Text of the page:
Ankle Problem - Peroneal Tendon?

GNR in a few weeks - what to do now?

5 messages
20/08/2006 at 15:27
I have a pain just above my the inside of my left ankle which is ok for walking around.. but as soon as I run on it I get a sharp pain there.

This started as a dull ache when I switched shoes from neutral to shoes to correct an over pronating left foot. From the video analysis the Asics seemed to do the trick in straightening the foot nicely, however the prevention of this movement seems to have started this problem. (they have done a fantastic job in clearing up the shin splints I've had for months!)

From looking around it is almost certainly the Peroneal tendon that is affected - though I understand this is normally caused from over-pronation!

Does anyone have any experience of this? Am supposed to be doing the GNR in a few weeks so a bit panicky about either resting it or running on it! I'm currently 34 running three times a week (and swimming twice) at around 4-5 miles a time and have been running since Feb.

And yes I would love to go to podiatrist, but funds really won't stretch that far at the moment, so that might have to wait until Xmas. :(

Stump    pirate
20/08/2006 at 16:28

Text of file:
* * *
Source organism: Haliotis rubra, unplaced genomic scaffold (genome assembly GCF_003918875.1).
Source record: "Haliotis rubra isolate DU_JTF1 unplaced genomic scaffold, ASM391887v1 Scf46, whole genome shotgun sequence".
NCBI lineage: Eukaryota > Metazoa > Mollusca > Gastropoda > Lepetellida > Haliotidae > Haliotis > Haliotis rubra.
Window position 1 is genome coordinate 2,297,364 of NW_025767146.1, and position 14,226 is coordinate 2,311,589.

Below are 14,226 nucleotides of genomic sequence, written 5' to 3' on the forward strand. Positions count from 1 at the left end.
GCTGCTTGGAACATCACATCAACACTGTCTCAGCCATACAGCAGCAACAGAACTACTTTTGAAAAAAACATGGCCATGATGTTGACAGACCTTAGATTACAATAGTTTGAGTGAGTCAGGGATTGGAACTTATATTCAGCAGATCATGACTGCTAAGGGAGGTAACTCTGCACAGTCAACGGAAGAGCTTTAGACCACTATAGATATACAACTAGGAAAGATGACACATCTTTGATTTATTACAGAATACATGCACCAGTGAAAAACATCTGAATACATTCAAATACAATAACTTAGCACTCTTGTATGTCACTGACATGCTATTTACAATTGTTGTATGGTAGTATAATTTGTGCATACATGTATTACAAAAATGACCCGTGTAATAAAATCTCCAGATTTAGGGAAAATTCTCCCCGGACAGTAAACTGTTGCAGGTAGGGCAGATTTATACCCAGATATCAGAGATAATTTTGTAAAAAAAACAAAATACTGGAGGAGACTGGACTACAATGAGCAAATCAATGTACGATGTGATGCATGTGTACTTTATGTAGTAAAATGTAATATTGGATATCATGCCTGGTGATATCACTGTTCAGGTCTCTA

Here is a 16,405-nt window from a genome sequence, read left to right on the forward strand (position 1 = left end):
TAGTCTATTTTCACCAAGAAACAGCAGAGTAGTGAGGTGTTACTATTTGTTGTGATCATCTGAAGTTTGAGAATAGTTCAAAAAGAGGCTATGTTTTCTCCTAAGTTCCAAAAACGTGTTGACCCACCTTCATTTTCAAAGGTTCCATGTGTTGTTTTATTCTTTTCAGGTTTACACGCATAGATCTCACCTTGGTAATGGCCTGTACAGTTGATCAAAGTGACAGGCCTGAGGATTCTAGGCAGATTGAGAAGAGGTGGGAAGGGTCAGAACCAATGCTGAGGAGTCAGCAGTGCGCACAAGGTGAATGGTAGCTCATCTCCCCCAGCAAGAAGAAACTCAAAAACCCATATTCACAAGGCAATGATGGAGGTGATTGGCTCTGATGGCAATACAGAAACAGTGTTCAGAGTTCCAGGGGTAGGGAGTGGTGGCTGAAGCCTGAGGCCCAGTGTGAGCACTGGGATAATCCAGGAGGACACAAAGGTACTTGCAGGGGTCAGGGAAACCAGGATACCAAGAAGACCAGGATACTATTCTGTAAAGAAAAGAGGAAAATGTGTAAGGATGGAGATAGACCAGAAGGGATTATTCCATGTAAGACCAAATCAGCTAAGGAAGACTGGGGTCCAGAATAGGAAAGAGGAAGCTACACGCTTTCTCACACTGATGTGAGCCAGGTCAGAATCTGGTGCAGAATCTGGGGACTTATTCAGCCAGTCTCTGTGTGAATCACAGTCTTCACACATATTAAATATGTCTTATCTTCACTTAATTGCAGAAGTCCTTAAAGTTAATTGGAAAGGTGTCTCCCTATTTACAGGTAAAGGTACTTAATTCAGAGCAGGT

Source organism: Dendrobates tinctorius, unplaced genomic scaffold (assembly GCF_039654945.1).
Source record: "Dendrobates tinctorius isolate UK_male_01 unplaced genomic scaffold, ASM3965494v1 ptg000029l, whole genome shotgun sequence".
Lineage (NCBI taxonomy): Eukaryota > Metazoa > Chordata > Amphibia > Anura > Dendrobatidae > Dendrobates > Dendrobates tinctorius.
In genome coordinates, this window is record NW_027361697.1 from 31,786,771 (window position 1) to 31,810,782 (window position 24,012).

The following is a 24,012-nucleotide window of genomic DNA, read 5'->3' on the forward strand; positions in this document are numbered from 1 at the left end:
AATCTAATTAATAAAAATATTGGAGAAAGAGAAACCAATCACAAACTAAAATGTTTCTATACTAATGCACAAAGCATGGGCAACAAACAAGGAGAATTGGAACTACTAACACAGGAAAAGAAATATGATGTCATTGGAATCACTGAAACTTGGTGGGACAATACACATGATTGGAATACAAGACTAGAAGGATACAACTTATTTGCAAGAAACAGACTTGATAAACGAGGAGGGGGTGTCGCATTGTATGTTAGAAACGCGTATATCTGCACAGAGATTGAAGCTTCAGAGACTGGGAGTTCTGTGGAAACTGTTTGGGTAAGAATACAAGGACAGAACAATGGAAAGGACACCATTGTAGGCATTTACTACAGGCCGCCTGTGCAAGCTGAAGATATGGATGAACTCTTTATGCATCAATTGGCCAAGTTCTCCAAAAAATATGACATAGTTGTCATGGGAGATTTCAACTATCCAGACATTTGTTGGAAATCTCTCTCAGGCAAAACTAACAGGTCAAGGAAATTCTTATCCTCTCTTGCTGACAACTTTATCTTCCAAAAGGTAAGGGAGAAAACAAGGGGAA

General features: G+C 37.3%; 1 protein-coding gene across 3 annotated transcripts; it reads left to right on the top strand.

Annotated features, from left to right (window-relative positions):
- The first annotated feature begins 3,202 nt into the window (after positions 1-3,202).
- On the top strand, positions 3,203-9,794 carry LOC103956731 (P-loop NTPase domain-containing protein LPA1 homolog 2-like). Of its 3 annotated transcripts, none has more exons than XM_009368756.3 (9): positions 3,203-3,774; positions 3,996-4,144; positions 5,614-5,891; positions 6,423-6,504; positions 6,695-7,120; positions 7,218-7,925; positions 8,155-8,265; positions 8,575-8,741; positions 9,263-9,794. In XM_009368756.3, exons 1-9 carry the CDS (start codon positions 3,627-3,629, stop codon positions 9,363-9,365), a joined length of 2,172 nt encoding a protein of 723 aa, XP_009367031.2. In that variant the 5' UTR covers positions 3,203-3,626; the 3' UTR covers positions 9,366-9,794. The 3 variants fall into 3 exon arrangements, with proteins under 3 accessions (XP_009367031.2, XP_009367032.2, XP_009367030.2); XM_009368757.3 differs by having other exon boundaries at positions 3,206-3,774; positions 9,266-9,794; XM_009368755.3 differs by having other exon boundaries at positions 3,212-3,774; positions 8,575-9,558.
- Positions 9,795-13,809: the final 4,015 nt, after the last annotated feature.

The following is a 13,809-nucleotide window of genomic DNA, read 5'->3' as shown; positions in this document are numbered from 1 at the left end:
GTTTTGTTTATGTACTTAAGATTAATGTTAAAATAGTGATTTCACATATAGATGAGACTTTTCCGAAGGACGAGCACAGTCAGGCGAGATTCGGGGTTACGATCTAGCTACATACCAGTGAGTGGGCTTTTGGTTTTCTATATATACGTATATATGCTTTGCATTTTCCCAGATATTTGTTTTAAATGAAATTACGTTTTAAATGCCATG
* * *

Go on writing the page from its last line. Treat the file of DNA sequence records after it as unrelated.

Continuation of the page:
Rest it. Sounds like a prob I've got. I had a spot of PF and tried to train through it. Ended up with some high ankle problems that makes it difficult to walk. No choice, I have to rest. Mara on 2 Sept, my first, and this is not in plan!

Don't be heroic, rest and get better.
20/08/2006 at 18:10
Was thinking of just swimming for a couple of weeks to keep up the fitness and keeping off it and seeing how it goes..
20/08/2006 at 20:43
umm peroneal tendons are on the outside of the ankle,

yours are more likely to be posterior shin splints
20/08/2006 at 21:30
I don't know if this is any help, but I had a similar problem a couple of years ago - stopped me running for three weeks. Turned out to be a slightly misalligned fibula (one of the bones of the lower leg), my sports therapist diagnosed it and manipulated it back into position (gentle sideways rotation of the foot), producing instant remedy on the couch.

On the other hand a year later the same guy failed to identify a collapsed sacroilliac joint leading to an almost wasted year of running.

Is suppose what it comes down to is that the diagnosis and treatment of injury is far from an exact science.

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